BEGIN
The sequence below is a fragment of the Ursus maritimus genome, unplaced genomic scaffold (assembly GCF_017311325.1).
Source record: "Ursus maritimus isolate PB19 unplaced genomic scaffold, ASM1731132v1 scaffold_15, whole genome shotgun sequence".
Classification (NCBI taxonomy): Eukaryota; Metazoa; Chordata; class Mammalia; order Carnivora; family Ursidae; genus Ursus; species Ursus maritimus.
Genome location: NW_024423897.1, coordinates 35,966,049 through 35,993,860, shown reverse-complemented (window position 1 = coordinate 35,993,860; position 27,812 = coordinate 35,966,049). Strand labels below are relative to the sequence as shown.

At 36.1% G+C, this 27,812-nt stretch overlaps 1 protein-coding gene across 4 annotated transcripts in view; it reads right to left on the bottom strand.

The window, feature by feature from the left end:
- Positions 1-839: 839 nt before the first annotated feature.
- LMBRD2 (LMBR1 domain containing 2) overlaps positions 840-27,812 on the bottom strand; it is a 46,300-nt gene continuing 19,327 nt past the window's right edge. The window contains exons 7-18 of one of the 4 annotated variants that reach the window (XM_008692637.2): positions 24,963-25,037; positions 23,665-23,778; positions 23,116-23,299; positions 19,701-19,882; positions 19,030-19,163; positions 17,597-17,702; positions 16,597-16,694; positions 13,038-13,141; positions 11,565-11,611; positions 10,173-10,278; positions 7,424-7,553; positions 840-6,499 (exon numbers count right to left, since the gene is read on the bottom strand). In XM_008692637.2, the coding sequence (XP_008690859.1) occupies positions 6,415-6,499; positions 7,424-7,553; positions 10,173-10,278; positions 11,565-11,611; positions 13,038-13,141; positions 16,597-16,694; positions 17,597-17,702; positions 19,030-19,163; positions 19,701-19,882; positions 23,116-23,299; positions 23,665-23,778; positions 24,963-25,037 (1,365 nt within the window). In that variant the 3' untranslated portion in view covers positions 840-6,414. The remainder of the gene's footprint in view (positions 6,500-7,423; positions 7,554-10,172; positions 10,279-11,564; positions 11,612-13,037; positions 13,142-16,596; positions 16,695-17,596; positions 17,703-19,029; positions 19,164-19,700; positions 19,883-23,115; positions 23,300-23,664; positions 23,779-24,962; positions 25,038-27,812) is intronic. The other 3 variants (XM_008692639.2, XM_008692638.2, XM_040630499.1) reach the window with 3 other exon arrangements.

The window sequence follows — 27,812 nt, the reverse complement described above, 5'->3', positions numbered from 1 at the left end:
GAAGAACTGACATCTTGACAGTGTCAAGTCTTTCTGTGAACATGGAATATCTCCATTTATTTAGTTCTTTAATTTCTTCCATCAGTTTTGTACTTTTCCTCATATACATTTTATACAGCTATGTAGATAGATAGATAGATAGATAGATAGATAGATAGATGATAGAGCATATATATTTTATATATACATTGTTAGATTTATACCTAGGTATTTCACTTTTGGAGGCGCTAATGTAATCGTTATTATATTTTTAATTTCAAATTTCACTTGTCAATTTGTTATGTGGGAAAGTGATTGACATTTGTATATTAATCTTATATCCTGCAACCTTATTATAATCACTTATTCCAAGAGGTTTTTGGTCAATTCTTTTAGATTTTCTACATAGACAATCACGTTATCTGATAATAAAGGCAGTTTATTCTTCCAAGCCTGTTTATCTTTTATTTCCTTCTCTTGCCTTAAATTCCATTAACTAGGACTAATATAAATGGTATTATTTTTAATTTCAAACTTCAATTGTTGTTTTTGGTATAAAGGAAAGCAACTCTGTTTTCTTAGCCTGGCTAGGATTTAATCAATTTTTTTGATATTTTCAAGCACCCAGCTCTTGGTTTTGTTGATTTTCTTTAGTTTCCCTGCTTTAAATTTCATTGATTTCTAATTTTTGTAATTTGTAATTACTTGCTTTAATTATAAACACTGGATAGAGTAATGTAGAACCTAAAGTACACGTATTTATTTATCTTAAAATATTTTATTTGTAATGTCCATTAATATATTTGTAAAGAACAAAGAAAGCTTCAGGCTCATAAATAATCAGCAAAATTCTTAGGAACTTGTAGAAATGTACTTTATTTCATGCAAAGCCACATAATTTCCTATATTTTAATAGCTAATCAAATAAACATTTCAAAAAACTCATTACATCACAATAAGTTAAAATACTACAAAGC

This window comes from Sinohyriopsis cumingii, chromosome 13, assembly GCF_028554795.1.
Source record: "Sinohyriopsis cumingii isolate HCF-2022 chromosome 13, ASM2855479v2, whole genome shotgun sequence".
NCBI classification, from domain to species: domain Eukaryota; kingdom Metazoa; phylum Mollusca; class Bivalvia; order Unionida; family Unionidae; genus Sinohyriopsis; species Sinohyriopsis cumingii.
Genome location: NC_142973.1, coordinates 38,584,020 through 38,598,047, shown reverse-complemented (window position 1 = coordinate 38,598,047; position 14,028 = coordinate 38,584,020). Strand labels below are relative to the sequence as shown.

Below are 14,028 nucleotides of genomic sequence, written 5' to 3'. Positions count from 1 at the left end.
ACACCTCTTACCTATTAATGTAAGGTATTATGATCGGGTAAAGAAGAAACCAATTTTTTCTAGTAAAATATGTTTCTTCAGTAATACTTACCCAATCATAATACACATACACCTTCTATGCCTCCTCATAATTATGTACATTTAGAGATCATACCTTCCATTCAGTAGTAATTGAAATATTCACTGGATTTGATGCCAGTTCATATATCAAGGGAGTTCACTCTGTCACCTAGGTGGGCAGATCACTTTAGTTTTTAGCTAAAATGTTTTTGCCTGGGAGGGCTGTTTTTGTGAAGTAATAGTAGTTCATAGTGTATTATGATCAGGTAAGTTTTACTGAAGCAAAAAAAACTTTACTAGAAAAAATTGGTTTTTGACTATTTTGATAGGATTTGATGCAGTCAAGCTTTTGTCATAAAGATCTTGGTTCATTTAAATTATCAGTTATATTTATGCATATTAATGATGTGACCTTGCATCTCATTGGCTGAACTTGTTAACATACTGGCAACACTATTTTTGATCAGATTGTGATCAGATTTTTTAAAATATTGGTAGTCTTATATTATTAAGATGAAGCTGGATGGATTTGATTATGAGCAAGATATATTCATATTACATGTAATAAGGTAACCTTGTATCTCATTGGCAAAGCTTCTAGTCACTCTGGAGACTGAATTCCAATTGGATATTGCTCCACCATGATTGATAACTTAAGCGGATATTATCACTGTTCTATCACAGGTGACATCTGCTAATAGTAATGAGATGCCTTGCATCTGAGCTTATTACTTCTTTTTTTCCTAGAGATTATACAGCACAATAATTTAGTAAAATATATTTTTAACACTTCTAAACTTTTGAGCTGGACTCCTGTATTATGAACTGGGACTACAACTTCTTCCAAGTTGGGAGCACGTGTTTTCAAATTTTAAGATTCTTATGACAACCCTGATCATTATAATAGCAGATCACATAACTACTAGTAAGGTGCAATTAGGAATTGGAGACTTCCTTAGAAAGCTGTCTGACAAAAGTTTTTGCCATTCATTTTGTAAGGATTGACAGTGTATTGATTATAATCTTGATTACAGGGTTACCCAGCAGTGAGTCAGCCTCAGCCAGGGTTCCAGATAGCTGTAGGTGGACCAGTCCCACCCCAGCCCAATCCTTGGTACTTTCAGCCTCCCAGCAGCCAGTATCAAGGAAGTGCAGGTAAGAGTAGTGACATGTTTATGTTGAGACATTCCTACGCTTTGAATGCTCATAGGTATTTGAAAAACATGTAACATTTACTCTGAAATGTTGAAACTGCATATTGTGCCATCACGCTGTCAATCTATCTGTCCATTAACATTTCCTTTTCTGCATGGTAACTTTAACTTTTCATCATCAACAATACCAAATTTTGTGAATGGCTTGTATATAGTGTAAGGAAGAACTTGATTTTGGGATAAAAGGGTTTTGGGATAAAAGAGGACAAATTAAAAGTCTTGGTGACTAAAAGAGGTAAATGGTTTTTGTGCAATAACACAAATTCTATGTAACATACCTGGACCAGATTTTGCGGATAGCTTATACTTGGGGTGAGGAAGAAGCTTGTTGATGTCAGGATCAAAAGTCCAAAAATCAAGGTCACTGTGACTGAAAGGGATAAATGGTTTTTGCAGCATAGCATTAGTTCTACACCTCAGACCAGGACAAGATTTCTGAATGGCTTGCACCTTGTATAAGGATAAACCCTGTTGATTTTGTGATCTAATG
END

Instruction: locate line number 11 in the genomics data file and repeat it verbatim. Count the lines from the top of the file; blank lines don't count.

This window comes from Sinohyriopsis cumingii, chromosome 13, assembly GCF_028554795.1.